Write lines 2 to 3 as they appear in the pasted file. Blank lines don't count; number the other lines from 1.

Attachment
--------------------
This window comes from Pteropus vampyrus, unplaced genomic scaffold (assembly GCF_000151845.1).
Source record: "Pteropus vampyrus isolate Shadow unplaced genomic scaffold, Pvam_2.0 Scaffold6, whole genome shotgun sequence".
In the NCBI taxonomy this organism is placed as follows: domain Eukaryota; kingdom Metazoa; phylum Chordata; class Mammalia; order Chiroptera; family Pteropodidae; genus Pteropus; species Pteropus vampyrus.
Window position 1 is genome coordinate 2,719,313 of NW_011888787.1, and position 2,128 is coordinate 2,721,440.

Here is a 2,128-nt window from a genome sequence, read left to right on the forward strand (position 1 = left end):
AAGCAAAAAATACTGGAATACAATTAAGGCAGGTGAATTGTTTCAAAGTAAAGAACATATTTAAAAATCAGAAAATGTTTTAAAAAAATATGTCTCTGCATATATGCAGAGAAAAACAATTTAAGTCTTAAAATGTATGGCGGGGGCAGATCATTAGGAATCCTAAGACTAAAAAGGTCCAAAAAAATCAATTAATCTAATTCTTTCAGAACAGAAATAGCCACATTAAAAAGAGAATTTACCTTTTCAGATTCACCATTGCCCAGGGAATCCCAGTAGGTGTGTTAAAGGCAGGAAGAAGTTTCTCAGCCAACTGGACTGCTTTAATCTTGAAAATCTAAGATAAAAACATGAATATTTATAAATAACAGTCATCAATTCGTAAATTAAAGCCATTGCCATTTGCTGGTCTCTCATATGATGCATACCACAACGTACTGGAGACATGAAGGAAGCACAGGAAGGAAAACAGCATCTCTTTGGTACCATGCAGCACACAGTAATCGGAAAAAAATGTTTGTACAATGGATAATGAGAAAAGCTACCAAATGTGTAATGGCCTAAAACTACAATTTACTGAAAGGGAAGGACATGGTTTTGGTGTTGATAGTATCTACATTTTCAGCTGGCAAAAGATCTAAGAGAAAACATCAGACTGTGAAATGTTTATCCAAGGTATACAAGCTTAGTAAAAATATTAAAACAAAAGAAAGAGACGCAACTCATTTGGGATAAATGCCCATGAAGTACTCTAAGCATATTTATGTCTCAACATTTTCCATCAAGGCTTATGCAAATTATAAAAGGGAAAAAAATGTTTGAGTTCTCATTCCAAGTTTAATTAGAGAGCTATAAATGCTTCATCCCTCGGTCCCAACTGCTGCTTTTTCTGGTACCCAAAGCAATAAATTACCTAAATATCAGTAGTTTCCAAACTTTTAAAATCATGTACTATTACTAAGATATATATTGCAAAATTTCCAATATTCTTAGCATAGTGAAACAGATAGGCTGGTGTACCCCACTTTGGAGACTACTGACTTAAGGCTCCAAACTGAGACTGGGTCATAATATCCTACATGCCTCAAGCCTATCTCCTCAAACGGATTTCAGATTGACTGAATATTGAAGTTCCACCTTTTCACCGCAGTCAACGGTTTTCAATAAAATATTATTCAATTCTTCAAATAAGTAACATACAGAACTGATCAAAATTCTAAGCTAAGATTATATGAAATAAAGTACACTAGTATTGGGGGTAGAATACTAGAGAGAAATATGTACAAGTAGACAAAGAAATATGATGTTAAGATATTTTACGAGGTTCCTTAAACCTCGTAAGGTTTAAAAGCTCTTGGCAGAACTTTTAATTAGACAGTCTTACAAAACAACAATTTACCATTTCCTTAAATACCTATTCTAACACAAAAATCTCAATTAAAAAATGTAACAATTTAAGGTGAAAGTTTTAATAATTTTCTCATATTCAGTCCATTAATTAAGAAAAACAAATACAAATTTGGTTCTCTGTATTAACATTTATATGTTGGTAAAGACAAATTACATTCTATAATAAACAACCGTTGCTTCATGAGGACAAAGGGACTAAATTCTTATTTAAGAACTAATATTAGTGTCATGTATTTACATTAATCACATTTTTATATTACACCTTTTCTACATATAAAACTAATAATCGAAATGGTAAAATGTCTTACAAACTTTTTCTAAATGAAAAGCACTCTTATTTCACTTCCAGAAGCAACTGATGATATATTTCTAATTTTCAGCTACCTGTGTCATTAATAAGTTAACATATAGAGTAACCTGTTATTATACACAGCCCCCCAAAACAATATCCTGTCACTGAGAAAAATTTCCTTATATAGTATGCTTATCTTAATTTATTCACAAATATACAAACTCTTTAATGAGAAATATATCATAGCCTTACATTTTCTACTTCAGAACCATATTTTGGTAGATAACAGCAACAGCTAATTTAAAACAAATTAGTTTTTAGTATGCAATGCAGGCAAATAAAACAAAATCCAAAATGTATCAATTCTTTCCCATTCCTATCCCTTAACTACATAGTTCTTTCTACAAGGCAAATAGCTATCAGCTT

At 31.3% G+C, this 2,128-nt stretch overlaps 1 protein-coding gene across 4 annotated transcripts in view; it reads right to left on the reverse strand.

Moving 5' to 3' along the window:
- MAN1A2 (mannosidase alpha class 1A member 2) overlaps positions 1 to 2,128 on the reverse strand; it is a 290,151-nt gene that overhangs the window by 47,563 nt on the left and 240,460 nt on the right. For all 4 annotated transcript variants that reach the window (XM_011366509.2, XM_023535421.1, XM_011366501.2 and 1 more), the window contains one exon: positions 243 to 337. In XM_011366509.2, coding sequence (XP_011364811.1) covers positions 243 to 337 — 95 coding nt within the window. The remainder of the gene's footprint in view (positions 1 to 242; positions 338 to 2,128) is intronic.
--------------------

Source record: "Pteropus vampyrus isolate Shadow unplaced genomic scaffold, Pvam_2.0 Scaffold6, whole genome shotgun sequence".
In the NCBI taxonomy this organism is placed as follows: domain Eukaryota; kingdom Metazoa; phylum Chordata; class Mammalia; order Chiroptera; family Pteropodidae; genus Pteropus; species Pteropus vampyrus.